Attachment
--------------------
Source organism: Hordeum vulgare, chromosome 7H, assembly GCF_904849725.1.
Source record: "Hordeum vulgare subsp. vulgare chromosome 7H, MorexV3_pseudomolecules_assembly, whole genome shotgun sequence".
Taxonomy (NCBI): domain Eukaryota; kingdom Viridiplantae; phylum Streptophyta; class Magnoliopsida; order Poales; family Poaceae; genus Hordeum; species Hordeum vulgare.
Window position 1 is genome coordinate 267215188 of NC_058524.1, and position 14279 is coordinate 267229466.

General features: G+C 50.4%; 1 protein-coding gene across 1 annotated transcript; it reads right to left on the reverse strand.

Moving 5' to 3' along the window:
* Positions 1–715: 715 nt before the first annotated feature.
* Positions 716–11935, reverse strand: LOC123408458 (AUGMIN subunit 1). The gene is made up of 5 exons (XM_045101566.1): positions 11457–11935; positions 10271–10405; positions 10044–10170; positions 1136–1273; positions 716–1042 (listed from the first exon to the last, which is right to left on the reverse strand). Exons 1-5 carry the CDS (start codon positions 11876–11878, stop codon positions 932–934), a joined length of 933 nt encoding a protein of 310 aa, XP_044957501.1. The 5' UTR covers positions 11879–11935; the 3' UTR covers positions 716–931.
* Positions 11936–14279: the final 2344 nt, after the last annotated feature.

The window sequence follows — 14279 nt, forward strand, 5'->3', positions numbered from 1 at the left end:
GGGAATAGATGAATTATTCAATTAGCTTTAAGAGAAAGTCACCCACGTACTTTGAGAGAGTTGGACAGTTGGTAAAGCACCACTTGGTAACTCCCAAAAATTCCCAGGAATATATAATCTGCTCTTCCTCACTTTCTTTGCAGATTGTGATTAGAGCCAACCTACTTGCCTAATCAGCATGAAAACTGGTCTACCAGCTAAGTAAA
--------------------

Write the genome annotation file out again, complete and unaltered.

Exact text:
Source organism: Hordeum vulgare, chromosome 7H, assembly GCF_904849725.1.
Source record: "Hordeum vulgare subsp. vulgare chromosome 7H, MorexV3_pseudomolecules_assembly, whole genome shotgun sequence".
Taxonomy (NCBI): domain Eukaryota; kingdom Viridiplantae; phylum Streptophyta; class Magnoliopsida; order Poales; family Poaceae; genus Hordeum; species Hordeum vulgare.
Window position 1 is genome coordinate 267215188 of NC_058524.1, and position 14279 is coordinate 267229466.

General features: G+C 50.4%; 1 protein-coding gene across 1 annotated transcript; it reads right to left on the reverse strand.

Moving 5' to 3' along the window:
* Positions 1–715: 715 nt before the first annotated feature.
* Positions 716–11935, reverse strand: LOC123408458 (AUGMIN subunit 1). The gene is made up of 5 exons (XM_045101566.1): positions 11457–11935; positions 10271–10405; positions 10044–10170; positions 1136–1273; positions 716–1042 (listed from the first exon to the last, which is right to left on the reverse strand). Exons 1-5 carry the CDS (start codon positions 11876–11878, stop codon positions 932–934), a joined length of 933 nt encoding a protein of 310 aa, XP_044957501.1. The 5' UTR covers positions 11879–11935; the 3' UTR covers positions 716–931.
* Positions 11936–14279: the final 2344 nt, after the last annotated feature.

The window sequence follows — 14279 nt, forward strand, 5'->3', positions numbered from 1 at the left end:
GGGAATAGATGAATTATTCAATTAGCTTTAAGAGAAAGTCACCCACGTACTTTGAGAGAGTTGGACAGTTGGTAAAGCACCACTTGGTAACTCCCAAAAATTCCCAGGAATATATAATCTGCTCTTCCTCACTTTCTTTGCAGATTGTGATTAGAGCCAACCTACTTGCCTAATCAGCATGAAAACTGGTCTACCAGCTAAGTAAA